Don’t get kidnapped … Don’t get scooped!

February Freebies

I love and own most of the books shown above!
Today, I want to talk to you about the book Smarter than the Scoopers


Laura Candler has put together an amazing Julia Cook linky party over at her fabulous blog Corkboard Connections .  Julia's books are amazing, and the book Smarter than the Scoopers might save the life of a child you love. 

Talking about kidnapping is hard.  About a year ago (before buying the book), I sat down with my son to talk about strangers. But my problem was the words “The person might kill you or torture you!” were always on the tip of my tongue.  Of course, I was not going to say that to my 6 year old. But in an effort to find other words, I fumbled around, he looked confused, and I ended up talking about strangers being dangerous, and left it at that.

This is what happened later that same day:  
Location: Target
Motherhood Moment: Epic Fail
I asked the Target clerk where to find duct tape.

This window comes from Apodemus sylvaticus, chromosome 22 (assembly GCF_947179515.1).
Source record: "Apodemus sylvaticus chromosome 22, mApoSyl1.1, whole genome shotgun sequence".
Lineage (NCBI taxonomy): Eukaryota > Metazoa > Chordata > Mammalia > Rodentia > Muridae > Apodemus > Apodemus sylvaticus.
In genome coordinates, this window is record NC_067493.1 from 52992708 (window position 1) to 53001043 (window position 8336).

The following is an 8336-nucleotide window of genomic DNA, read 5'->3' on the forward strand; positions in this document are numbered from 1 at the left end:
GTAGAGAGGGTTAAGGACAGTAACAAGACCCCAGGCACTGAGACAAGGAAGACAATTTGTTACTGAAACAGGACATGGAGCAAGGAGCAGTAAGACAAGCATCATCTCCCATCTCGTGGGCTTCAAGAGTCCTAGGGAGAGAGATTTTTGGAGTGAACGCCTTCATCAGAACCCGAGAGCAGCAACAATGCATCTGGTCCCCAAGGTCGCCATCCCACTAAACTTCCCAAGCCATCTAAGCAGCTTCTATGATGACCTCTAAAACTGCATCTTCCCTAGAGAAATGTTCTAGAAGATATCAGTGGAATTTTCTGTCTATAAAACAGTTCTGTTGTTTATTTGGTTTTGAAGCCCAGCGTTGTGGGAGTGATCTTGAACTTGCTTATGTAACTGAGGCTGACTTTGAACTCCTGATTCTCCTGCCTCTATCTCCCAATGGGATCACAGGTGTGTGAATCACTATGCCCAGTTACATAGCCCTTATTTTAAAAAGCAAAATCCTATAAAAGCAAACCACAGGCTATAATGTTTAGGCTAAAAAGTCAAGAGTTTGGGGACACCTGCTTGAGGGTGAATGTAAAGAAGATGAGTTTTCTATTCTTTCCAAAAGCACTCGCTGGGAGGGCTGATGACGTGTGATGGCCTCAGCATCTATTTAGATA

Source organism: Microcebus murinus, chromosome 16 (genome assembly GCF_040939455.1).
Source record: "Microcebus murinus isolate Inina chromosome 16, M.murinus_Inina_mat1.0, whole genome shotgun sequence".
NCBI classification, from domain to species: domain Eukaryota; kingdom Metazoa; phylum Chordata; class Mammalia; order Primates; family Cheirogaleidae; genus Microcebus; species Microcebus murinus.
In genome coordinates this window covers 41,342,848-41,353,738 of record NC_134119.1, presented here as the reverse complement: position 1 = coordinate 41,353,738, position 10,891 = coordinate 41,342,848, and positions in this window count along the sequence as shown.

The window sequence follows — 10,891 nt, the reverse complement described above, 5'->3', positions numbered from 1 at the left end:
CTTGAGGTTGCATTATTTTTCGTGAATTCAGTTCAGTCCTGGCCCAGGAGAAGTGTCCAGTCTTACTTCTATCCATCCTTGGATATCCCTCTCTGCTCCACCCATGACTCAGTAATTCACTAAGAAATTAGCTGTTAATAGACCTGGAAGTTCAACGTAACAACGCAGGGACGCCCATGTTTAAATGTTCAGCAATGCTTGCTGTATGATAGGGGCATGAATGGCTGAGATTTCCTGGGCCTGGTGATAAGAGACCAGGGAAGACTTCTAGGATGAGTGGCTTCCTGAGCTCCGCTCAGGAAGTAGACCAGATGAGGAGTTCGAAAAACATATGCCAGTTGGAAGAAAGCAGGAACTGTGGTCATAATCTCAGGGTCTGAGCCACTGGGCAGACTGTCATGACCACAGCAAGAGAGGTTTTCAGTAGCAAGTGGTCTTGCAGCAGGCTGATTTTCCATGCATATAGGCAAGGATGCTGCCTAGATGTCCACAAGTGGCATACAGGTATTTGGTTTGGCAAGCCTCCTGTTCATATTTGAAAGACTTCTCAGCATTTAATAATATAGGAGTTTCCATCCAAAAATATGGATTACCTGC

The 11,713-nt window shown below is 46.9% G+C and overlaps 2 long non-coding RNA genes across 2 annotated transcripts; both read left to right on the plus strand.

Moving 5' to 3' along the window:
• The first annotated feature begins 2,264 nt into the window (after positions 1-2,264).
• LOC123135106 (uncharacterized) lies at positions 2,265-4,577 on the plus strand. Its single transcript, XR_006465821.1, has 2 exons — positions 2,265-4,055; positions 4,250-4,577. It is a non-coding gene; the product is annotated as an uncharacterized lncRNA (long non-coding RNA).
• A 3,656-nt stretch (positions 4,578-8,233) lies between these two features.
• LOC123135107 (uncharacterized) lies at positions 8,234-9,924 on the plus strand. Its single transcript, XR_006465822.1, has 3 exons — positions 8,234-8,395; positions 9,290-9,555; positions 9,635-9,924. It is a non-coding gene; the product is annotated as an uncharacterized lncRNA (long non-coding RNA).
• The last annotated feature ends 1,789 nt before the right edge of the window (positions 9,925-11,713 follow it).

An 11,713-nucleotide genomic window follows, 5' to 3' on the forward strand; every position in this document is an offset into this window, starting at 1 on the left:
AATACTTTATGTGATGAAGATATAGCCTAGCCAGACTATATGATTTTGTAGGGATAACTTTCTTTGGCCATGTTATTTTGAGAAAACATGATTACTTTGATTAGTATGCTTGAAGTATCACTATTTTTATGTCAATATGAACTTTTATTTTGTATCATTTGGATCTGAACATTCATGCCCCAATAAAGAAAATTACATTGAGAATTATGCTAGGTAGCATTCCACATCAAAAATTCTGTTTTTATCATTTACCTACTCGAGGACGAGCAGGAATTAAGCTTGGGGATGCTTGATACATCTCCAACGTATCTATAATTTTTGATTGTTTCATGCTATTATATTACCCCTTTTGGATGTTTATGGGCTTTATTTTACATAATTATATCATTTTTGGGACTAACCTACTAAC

Jackson: Yelled in a very angry voice, 
Me: "Jackson, don't scream at Target. You are with me, and you are not getting kidnapped!"

There must be a better way, and there is.
A Google search led me to my new favorite author, Julia Cook. She is a former school counselor who knows how to write books that kids can relate to. She write about various social issues and in this case wrote a book about avoiding being kidnapped. 

The book Smarter than the Scoopers, by Julia Cook is the perfect way to discuss ways to stay safe. The book talks only briefly about the “bad guys” called scoopers, rather it spends the majority of the time focused on what any child can do to stay safe.

 The goal of the book is not being on the look out for or "finding scoopers". Lord have mercy! I hope my son never finds a scooper. The book is about not being an easy target! 


One of the reasons I love all of Julia Cook’s books are the pages that lay out the rules or tips. They actually look like little anchor charts.  They are simple to read, remember, and apply.

 Now for the fun part. SCOOP is actually an acronym! Kids love acronyms and it makes the material easy to recall.  So what does “scoop” stand for?

S  – be SMART

C – use you CALL list
O – zerO talking to strangers
O – keep strangers OUT of your personal space
P – always PAIR up

These 5 personal safety tips can save a child’s life.  This book is delightful and handles a very hard subject with a light touch.  

Flash back to the scene at Target.
If we had read the book sooner, the conversation could have gone like this...